A gluten-free diet excludes all the products that have chances of containing gluten protein. Go through this article and know how to be gluten free.

How To Be Gluten Free

Gluten is basically a compound protein, composed of proteins gliadin and glutenin. People sensitive to this component in the body cannot tolerate gluten when it comes in contact with small intestine, as it injures the inner surface of their small intestine and its lining. This injury further leads to abdominal cramps, bloating, diarrhea, gas, weight loss, or vitamin and mineral deficiencies. Often known as Celiac disease, it generally accompanies the genes that pass from generation to generation. Hence, if some of your near relative has suffered from this disease, there are chances that you might also suffer from it in future.
Mainly found in wheat, rye, and barley, gluten can lead to a problematic immune reaction in the small intestine, in people suffering from wheat or cereal allergy, hence an inability to absorb certain nutrients from food. If you are suffering from celiac disease or wheat allergy; the best bet would be to keep your diet gluten free. In other words, you need to banish all the gluten-containing products from your diet. This will heal the lining of intestine with time and improve your health as well. Go through the following lines and know how to be gluten free.
Gluten Free Diet
In the following lines, we have listed the food items that you should eat and the ones that you should avoid, in order to be gluten free.
  • Amaranth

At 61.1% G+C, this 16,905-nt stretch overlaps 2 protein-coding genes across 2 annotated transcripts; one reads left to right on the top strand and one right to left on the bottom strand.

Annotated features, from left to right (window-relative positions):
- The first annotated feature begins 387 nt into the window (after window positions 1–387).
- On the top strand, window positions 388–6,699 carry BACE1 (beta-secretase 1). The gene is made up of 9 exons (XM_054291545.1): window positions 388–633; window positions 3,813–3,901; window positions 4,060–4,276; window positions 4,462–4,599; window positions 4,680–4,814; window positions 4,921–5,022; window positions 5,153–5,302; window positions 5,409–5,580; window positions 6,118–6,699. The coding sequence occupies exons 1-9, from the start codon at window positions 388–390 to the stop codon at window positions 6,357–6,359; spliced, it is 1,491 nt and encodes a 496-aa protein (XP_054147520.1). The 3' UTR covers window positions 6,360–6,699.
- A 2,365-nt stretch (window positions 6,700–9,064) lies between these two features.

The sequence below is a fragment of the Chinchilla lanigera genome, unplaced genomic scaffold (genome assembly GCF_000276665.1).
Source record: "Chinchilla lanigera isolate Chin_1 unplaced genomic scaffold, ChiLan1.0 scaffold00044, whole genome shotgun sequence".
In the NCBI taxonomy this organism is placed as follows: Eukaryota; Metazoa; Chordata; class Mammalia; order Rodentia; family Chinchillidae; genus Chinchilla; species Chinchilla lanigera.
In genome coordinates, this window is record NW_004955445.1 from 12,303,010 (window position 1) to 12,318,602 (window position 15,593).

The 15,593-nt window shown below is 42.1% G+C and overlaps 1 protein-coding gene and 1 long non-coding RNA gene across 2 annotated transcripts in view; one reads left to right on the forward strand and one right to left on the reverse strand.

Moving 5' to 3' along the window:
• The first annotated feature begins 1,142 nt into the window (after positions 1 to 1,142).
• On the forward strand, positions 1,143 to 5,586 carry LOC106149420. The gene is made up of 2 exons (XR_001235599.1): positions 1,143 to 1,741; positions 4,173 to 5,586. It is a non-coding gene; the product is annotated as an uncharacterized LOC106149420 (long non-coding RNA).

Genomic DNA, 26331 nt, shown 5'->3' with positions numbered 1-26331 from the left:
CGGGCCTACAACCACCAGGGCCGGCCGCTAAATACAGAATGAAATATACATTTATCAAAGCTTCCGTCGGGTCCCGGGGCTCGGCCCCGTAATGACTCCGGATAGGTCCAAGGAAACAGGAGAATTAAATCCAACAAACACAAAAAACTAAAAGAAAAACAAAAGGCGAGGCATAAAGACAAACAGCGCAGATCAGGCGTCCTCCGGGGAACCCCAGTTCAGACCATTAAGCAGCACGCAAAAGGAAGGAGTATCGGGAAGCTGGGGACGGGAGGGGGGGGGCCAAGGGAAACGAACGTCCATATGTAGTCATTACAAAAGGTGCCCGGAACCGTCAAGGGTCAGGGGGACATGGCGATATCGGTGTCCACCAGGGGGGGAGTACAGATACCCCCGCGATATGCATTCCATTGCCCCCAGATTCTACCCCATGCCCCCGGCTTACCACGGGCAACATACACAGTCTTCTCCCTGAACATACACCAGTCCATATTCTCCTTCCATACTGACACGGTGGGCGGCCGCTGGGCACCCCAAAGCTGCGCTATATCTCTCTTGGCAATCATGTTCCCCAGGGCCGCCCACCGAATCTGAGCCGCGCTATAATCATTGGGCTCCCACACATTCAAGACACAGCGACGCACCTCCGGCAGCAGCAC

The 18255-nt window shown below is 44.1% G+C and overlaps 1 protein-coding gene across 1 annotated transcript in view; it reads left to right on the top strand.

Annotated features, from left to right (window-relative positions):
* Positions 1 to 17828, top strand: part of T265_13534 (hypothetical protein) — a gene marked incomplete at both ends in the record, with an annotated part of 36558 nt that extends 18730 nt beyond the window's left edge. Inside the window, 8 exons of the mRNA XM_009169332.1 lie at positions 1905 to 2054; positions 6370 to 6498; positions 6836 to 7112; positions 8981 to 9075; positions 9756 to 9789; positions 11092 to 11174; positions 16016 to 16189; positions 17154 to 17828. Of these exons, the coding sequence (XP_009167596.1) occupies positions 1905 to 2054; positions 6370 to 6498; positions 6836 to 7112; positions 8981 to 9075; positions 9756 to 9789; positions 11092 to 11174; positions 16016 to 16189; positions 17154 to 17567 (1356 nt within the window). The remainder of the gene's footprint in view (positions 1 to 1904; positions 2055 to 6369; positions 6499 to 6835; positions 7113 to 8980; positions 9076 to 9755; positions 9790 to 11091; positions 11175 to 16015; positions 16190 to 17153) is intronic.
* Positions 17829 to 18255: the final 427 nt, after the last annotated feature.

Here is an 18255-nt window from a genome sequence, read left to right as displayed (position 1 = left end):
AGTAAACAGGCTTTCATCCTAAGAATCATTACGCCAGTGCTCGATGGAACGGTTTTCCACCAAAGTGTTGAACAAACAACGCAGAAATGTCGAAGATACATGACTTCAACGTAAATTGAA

• Arrowroot
  • Bean flours
  • Chia seed
  • Fresh meat
  • Fruits
  • Fish
  • Gluten free flours (rice, soy, corn, potato)
  • Lupine
  • Maize
  • Millet
  • Montina
  • Most dairy products
  • Nut flours
  • Potatoes
  • Products labeled 'gluten free'
  • Poultry
  • Quinoa
  • Rice
  • Sorghum (jowar)
  • Soybean flours
  • Sweet potato
  • Tapioca (derived from cassava)
  • Taro
  • Teff
  • Vegetables
  • Wine and distilled liquors, ciders and spirits
  • Yam 
  • Barley
  • Beer
  • Breads
  • Buckwheat
  • Bulgur
  • Cakes and pies
  • Candy
  • Cereals
  • Cookies
  • Crackers
  • Croutons
  • Durham
  • Farina
  • Food additives, such as malt flavoring, modified food starch and others
  • Graham flour
  • Gravies
  • Imitation meat or seafood
  • Kamut
  • Kasha
  • Lipstick and lip balms
  • Matzo meal
  • Medications and vitamins with gluten as binding agent
  • Oats
  • Pasta
  • Play dough
  • Postage stamps
  • Processed luncheon meats
  • Rye
  • Salad dressings
  • Sauces (including soy sauce)
  • Self-basting poultry
  • Semolina
  • Soups
  • Spelt (a form of wheat)
  • Toothpaste
  • Triticale
  • Wheat 
Gluten Intolerance Symptoms
If you are suffering from the following symptoms, it means you have gluten intolerance and should switch over to a gluten-free diet. 
  • Upper repository tract problems (sustains, glue ear)
  • Fatigue
  • Chronic fatigue syndrome
  • Mouth ulcers
  • Anaemia
  • Iron-deficiency anaemia
  • Osteoporosis
  • Weight loss
  • Short stature in children
  • Diarrhea
  • Constipation
  • Abdominal bloating
  • Crohn's disease
  • Diverticulitis
  • Depression
  • Attention and behavioral problems (in children and adults)
  • Autism
  • Skin problems
  • Keratosis pilaris
  • Asthma
  • Irritability

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